ERG SES H 06, Internationalism and Education
Under the huge financial pressures, higher education institutions rush to internationalisation with “marketised, competitive and unethical interpretations” instead of “ethical and cooperative development policies and programmes for mutual learning and benefit” (Khoo, 2011). The majority of UK universities have internationalisation strategies (Lawton et al., 2013), but these in some sense appear to simply equate to international recruitment strategies under the pressure of market imperatives. The 2008 Bone Report called for a shift in higher education internationalisation from the obsession with student recruitment to the construction of long-term partnerships to avoid instability and pressures from the markets of South East Asia (Drummond, 2008). Despite the fact that Chinese government has not published a written internationalisation strategy, the idea of international academic exchange and cooperation has appeared frequently in the educational policies in the past three decades (Wang, 2014). However, universities in mainland China are still substantially lacking in careful thinking in terms of international outreaching, and research on international networking among universities in China is still lacking and undertheorized (Yang, 2014). Numbers of international partnerships may have grown considerably but many colleges and universities find their existing partnership agreements are "plentiful in number but thin in substance" (Sutton, 2010).
The aim of this research is to examine the institutional perspectives on international partnerships in relation to sustainability and to expound how international partnerships develop, stagnate or flourish in a global context, offering an empirical understanding of what it means to be a sustainable international partnership and what factor in sustainable international partnerships building. In order to answer this main research question, three sub-research questions are framed as follows:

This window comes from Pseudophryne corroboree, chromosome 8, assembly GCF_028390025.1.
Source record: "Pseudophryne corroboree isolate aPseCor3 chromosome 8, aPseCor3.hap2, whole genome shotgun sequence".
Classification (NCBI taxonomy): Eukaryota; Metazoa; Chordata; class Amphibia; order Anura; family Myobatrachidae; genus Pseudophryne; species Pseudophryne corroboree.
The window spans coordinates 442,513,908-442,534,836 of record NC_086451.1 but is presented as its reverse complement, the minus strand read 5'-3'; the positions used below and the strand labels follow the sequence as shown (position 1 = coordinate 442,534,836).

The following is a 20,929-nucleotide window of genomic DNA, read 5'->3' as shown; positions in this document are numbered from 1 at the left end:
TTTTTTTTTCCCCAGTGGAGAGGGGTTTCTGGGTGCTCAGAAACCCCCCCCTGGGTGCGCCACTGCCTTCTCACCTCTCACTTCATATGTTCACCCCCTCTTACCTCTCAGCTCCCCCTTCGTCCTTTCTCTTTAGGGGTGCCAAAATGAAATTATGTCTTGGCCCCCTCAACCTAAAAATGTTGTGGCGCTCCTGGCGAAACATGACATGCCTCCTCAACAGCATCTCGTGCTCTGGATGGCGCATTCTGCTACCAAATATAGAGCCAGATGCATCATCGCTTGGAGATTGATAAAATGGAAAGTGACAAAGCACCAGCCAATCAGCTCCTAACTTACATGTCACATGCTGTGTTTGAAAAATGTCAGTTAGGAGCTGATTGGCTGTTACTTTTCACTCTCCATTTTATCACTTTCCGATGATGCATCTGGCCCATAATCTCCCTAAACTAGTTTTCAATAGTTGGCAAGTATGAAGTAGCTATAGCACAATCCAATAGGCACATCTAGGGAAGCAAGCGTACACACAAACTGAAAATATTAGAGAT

• How is the international partnership in relation to sustainability constructed in the policies in the researched English and Chinese higher education institutions?
• How is the international partnership in relation to sustainability perceived by the staff in the researched English and Chinese higher education institutions?
• How do international partnerships develop, stagnate or flourish in the researched English and Chinese higher education institutions?
Drummond, B. (2008). Internationalisation of HE: a ten-year view. Retrieved from http://www.timeshighereducation.co.uk/Journals/THE/THE/13_November_2008/attachments/Internationalisation-Bone.pdf Khoo, S.-m. (2011) Ethical globalisation or privileged internationalisation? Exploring global citizenship and internationalisation in Irish and Canadian universities. Globalisation, Societies and Education, 9(3-4), 337-353. Lawton, W., Ahmed, M., Angulo, T., Axel-Berg, A., Burrows, A., & Katsomitros, A. (2013). Horizon scanning: what will higher education look like in 2020? Retrieved from http://www.obhe.ac.uk/documents/view_details?id=934 Sutton, S. B. (2010) Transforming internationalization through partnerships. International Educator, 19(1), 60-63. Wang, L. (2014). Internationalization with Chinese characteristics. Chinese Education and Society, 47(1), 7-26. doi:10.2753/CED1061-1932470101 Yang, R. (2014) Going global: contemporary international networking in Chinese mainland universities. Chinese Education and Society, 47(1), 27-43.
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